Two recent cases have highlighted the hazards to both employers and individuals of bullying and harassment.
The Majrowski case has been decided in the House of Lords in favour of the employee. The key issue was whether the employers, a hospital trust, could be vicariously liable under the Protection from Harassment Act for allowing an employee to bully Mr Majrowski.
The Lords decided that they could, even though there were other remedies available. The implications are considerable, not least because a claim under the Harassment Act can be brought up to six years after the event.
If it is found that the supervisor concerned carried out the bullying 'in the course of employment' then a blameless employer could become liable without any knowledge of what was going on and despite policies against that kind of conduct.
In another case, the personal risk to senior managers was highlighted when the manager of a hairdressing salon was ordered to pay £25,000 for injury to feelings against one of the salon's employees. Admittedly this is an unusual case - the fact that the company had gone out of business and so there was no hope of damages from it weighed with the Court of Appeal.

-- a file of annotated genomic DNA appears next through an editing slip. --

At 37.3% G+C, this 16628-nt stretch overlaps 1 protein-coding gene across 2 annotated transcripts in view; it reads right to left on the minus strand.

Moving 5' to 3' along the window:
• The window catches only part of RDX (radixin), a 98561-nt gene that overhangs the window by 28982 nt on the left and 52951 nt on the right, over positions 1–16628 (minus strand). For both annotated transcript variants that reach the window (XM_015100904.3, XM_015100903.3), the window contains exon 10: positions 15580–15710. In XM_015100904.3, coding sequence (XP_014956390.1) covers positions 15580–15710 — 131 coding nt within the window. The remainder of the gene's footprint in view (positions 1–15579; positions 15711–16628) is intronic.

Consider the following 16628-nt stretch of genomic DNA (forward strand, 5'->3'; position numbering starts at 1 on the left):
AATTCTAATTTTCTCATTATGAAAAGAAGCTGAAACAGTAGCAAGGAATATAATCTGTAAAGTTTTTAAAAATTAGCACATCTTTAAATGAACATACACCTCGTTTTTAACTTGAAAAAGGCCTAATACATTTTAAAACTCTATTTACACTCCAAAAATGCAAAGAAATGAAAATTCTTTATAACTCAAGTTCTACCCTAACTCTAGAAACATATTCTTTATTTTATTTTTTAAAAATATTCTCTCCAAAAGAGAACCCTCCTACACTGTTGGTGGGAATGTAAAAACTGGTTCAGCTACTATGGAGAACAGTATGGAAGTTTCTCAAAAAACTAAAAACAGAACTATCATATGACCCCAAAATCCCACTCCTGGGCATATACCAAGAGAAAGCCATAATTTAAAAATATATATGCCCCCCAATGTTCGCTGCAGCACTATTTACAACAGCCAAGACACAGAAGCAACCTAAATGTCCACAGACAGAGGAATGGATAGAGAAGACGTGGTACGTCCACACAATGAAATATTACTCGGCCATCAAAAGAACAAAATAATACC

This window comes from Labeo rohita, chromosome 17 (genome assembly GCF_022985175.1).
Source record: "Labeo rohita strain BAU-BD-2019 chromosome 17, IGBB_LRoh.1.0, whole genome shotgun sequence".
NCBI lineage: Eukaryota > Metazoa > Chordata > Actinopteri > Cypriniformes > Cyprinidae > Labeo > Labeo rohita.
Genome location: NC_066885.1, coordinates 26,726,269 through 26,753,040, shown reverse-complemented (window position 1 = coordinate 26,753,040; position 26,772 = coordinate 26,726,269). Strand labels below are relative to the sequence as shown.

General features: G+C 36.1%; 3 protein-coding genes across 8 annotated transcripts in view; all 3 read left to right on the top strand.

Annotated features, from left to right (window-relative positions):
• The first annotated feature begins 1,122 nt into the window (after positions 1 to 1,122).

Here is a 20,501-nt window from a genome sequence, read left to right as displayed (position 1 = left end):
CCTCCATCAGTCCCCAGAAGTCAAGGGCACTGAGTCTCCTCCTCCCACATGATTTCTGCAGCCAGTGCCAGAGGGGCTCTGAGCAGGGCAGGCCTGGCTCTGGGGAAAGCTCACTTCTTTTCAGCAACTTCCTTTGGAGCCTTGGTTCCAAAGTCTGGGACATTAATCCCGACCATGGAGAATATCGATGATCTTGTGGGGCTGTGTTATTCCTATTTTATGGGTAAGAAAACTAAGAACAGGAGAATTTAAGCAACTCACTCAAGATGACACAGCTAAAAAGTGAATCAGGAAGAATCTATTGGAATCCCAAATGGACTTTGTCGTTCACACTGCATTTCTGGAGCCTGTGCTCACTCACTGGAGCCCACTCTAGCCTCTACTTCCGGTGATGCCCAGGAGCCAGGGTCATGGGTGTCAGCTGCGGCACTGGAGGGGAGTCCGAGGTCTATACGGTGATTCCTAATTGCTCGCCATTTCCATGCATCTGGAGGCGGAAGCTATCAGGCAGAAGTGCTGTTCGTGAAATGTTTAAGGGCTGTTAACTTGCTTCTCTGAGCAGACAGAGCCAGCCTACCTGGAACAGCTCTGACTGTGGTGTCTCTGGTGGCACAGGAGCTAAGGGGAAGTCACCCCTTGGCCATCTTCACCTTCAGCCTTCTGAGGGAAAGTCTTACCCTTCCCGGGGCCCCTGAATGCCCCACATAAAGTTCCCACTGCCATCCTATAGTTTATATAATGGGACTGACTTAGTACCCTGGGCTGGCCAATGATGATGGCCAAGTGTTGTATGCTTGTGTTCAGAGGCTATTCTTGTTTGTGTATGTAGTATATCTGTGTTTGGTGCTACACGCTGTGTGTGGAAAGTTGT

Any hesitation members may have felt about taking action to control middle managers who bully and harass should be removed by these cases. Schools and colleges must not only discourage and act against bullying and harassment but must prevent it.
Interestingly, in cases of abuse against children, the courts have decided the other way: that schools and colleges are not vicariously responsible for the actions of their staff, since abuse cannot be said to be 'in the course of their duties'.
© 2013 Association of School and College Leaders